Auto Racing

Eastern Iowa race official happy to be waving flags - and occasionally arguing - again

You'll see John Huff officiating races at Hawkeye Downs, Independence and Benton County

John Huff waves the flag to start the first heat races during the season opener at Hawkeye Downs in Cedar Rapids on Frid
John Huff waves the flag to start the first heat races during the season opener at Hawkeye Downs in Cedar Rapids on Friday, May 3, 2019. (Liz Martin/The Gazette)

CEDAR RAPIDS — Some things are universal. Death, taxes and waving an imaginary checkered flag at the end of a race.

If you’ve attended a race at Hawkeye Downs, Independence Motor Speedway or Benton County Speedway in the last 15 years, you’ve probably waved your fake flag with the real flag man/race controller for all three, John Huff of Center Point.

“I’ve always had racing in my blood,” said the Alburnett class of 1990 grad. “When my dad quit racing in the early 2000s, I got into officiating.”

Huff’s father, Brad, raced in the Street Stock and Pro Stock classes before finishing his 22-year career in an IMCA Modified that he drove weekly at Vinton and all over Iowa.

Prerace, Huff meets with drivers to go through procedures.

“Now with race-receivers, I can communicate with the drivers as they’re out on the racetrack.” Huff said.

His girlfriend, Sheila, is a big race fan and goes with him to the three tracks, making it less lonely of a drive home if things get heated.

“I get yelled at every once in a while, but I still come back because I enjoy doing what I do,” Huff said.


He’s learned that a lot of people get mad, quite frequently, but you just have to let it roll off and keep doing your job.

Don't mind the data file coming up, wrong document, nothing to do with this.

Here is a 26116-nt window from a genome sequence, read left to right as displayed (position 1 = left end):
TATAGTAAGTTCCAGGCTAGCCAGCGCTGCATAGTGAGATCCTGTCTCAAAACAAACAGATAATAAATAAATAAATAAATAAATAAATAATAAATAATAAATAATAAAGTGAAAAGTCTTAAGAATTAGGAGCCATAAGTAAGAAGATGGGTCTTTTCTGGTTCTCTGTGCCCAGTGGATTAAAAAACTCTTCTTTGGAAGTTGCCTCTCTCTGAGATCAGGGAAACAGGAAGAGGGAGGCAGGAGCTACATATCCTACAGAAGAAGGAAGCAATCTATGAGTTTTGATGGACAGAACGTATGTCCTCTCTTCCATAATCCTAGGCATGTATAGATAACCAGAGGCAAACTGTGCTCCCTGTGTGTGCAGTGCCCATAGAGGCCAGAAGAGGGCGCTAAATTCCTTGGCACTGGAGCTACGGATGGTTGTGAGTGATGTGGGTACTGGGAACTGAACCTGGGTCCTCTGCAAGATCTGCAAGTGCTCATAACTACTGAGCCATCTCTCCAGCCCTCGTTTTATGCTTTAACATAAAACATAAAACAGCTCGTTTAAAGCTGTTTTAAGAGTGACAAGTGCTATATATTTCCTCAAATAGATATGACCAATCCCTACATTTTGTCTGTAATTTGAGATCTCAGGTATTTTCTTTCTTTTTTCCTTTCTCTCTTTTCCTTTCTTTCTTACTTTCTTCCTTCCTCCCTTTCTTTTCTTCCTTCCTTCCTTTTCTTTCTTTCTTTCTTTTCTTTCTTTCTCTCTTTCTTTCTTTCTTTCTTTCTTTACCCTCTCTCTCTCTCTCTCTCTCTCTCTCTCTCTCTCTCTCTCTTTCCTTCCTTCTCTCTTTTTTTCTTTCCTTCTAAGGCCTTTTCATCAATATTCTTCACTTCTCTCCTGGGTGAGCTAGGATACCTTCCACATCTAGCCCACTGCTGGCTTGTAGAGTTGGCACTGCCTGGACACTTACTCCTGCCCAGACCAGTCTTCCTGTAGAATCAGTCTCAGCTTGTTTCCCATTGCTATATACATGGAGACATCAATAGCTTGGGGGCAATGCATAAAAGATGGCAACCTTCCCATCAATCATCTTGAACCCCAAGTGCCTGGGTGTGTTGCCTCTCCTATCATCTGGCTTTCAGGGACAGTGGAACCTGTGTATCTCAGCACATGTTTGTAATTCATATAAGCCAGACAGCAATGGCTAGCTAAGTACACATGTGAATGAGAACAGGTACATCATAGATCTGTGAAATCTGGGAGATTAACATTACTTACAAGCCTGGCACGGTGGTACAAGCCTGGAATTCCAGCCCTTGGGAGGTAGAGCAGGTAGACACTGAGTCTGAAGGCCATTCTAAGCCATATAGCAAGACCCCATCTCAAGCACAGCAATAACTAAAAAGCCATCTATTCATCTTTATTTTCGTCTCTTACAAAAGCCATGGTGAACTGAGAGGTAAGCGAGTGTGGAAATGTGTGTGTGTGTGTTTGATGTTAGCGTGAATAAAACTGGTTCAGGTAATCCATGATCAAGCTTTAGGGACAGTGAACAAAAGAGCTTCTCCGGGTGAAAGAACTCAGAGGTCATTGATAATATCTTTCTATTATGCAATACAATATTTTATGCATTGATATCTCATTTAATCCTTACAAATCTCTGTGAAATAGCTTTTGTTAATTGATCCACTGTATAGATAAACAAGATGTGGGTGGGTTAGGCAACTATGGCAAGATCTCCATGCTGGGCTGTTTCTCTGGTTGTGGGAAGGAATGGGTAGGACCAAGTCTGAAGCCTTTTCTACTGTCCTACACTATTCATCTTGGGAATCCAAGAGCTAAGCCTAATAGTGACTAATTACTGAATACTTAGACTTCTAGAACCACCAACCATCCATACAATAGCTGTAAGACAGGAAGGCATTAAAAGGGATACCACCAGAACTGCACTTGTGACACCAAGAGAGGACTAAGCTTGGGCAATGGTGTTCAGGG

“I’m in a hard spot and have a minute second to make fast and good calls,” Huff said. “I’ve got some good corner workers and people that help me on the racetrack, trying to make the correct calls.”

Huff said that he watches for rough driving and disassembled cars during the races.

“Safety is very important because I’m the guy in charge of everything that goes on,” Huff said. “If I happen to make a mistake, just like this last race with 17-18 people in cars, I have their lives on the racetrack that I’ve got to take care of. If someone is stalled, I tend to be quick on the yellows, but that’s because I’d feel bad if I got someone hurt.”

Huff said he has a lot of respect for the drivers and hopes they have respect for him.

“They may yell at me, but I can still walk through the pits and talk to these guys at the beginning of the night before we start,” Huff said.

One of the drivers that he had to discipline last Saturday at Independence was his own son, Ian, a 22-year old IMCA Stock Car driver.

“People think we try to play favorites,” Huff said. “To me they are just a car number and we try to treat everyone fair and equal. At Indee we have a one-and-done rule and I had to send my own kid to the pits.”

Either way, Huff appreciates the ability to do what he loves thanks to the support of fans during the COVID-19 pandemic.

“If we didn’t have fans to put on a show, these guys wouldn’t have anywhere to race. It’s fan-oriented,” Huff said. “The crowd can get loud and will yell and scream at me, that’s just part of the game. If it wasn’t fun, I wouldn’t be doing it.”


Gates open tonight at Hawkeye Downs at 6 p.m. with hot laps at 6:45 and prerace ceremonies at 7:25. Independence will open their gates at 4:30 p.m. Saturday with racing at six and Benton County Speedway opens their gates at 4 p.m. with racing at six on Sunday night.

Give us feedback

We value your trust and work hard to provide fair, accurate coverage. If you have found an error or omission in our reporting, tell us here.

Or if you have a story idea we should look into? Tell us here.